WordyUpLSC 530 Texts and Tools for Children and Youth

Fall 2014

Professor Renee Hobbs


Children’s media is a wonderfully rich and complex treasure trove of continually changing materials. Today, children and young people grow up with an explosion of resources available to them at their fingertips, including picture books, chapter books, novels, non-fiction, magazines, newspapers, TV shows, videos, music and audio recordings, websites, games and apps, and more. Babies enjoy playing with tablets and children in preschool may play with apps and games that include a social media component. Many children have a cell phone of their own and by age 10, 40% of American children will have created their Facebook account. The rise of user-generated content has enabled even very young children to begin to discover the power of digital authorship, developing their creative expression skills and reaching audiences with their drawings, stories and songs.

At the same time, the nature of reading and literacy are in a state of transformation. While many children develop a love of literature and books, others struggle with reading. Print literature is converging with other media forms. In this course, we consider elements of continuity and disjuncture in the many genres of children’s literature, defined in its broadest possible sense. We also develop competence in selecting and curating content in a wide variety of forms and in creatively composing original content, using language, sound, images and interactivity to communicate and share ideas.

Real World Connections

This course is designed to prepare you for any of a number of careers and professions that involve the intersection of children, teens, media and technology.  You will have the opportunity to customize your learning experience depending on your own interests and professional goals.

  • Researchers will be able to develop the capacity for gathering information and synthesizing ideas in the context of interdisciplinary exploration of the social practices, products and people associated with media and technology in the lives of children and teens. You will gain knowledge that in three distinct areas of scholarship: children, youth and media (media studies), children’s literature and young adult services (library and information studies) and human development and media literacy (education).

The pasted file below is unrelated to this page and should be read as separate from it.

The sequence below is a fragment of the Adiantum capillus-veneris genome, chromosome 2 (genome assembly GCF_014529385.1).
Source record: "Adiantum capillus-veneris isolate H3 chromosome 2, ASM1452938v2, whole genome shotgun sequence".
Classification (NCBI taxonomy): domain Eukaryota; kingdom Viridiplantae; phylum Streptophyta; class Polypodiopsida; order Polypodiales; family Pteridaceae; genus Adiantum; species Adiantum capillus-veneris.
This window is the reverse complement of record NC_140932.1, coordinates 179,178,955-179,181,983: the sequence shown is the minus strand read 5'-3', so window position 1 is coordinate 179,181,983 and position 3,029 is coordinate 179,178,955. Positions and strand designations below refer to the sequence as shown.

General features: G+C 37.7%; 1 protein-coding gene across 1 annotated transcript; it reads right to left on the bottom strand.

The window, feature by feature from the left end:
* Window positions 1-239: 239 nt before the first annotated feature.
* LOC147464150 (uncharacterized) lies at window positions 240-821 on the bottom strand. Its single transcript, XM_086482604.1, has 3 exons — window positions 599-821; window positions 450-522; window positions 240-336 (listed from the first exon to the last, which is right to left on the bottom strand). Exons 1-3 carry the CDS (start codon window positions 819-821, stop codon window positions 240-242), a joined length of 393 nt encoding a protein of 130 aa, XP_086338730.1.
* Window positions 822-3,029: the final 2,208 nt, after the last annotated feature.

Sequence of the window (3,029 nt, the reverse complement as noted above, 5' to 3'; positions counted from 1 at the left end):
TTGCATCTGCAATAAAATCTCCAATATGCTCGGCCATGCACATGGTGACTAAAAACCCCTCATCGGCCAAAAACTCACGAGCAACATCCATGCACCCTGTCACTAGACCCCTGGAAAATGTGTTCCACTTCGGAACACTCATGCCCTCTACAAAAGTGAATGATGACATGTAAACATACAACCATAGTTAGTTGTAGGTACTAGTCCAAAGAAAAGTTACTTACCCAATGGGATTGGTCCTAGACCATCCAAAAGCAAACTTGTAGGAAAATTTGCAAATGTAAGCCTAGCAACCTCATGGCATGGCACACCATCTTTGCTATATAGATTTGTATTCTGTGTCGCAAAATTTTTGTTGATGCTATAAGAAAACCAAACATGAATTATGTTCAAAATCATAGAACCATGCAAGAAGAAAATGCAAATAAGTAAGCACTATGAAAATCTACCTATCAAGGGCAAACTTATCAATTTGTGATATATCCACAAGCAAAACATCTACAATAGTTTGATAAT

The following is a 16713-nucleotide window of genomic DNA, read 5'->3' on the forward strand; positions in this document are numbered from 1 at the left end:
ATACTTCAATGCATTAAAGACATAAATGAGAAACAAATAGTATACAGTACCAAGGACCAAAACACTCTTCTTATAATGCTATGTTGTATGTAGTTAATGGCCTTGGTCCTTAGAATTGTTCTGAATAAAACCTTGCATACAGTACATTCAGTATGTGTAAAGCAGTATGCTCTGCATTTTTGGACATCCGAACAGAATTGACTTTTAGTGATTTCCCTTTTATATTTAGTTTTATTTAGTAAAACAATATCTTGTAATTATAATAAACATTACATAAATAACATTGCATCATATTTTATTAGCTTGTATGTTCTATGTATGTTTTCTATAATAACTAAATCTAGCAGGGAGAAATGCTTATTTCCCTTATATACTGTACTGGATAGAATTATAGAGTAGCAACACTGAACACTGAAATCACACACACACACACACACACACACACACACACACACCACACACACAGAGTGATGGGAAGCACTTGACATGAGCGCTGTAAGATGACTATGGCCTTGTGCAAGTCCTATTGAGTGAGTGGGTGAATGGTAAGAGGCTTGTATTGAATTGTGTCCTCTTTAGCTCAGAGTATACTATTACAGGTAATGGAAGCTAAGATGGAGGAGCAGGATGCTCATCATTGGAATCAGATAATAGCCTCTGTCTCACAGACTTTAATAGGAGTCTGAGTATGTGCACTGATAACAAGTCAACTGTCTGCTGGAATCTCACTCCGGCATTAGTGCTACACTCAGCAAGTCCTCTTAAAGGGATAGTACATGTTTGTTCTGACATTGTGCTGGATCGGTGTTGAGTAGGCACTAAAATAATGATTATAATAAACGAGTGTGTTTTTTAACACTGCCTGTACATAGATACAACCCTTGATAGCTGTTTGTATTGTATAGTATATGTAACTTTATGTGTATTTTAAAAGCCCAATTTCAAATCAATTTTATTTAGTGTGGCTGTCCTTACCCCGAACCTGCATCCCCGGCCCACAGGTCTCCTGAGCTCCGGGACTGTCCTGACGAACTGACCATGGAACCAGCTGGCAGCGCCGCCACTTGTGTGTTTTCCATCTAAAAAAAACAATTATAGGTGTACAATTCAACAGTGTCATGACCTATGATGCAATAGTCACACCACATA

• Teachers will develop knowledge about youth engagement with books, movies, music and popular culture and learn about the variety of informational and entertainment resources available for recreational use and lifelong learning in and out of school. You will learn how to use media texts, tools and technologies for learning, deepen your understanding of best practices in online learning, and apply the pedagogy of content creation as an instructional strategy.
  • School and public librarians will gain an understanding of media and technology in families and communities and develop the ability to curate a wide variety of quality materials. You will learn some of the foundational elements of children’s and youth library services and appreciate both the field’s history and the anticipated developments in the future of the library and information services field. You will gain practical digital media communication, networking and advocacy skills that are essential for library program development, marketing and outreach.
  • Media professionals will gain knowledge about the highly competitive and dynamic market economy for entertainment and information products and services for children and youth. You will develop your ability to turn ideas into creative multimedia products, using print, visual, sound and digital media.

 Learning Outcomes. These learning outcomes are expected for every participant. You will:

  1. Gain knowledge of the role of media and technology in the lives of children and youth.
  2. Appreciate the wide variety of content and forms of children’s and young adult literature, mass media, music, games, the Internet and social media.
  3. Learn about the creative market economy for children’s media and examine issues, trends and factors that are affecting the development of new products and services.
  4. Gain knowledge of human development and the role of storytelling in practices of socialization, learning and culture.
  5. Learn how to curate and evaluate print, visual, sound and digital media for children and youth in the context of education, library, family and informal learning contexts.
  6. Strengthen professional skills of communication, performance, collaboration and creativity through activities that require the synthesis of divergent ideas, information and concepts.
  7. Develop technology fluency and advance creative media production competencies using digital and social media tools for professional development, inquiry, networking and information sharing

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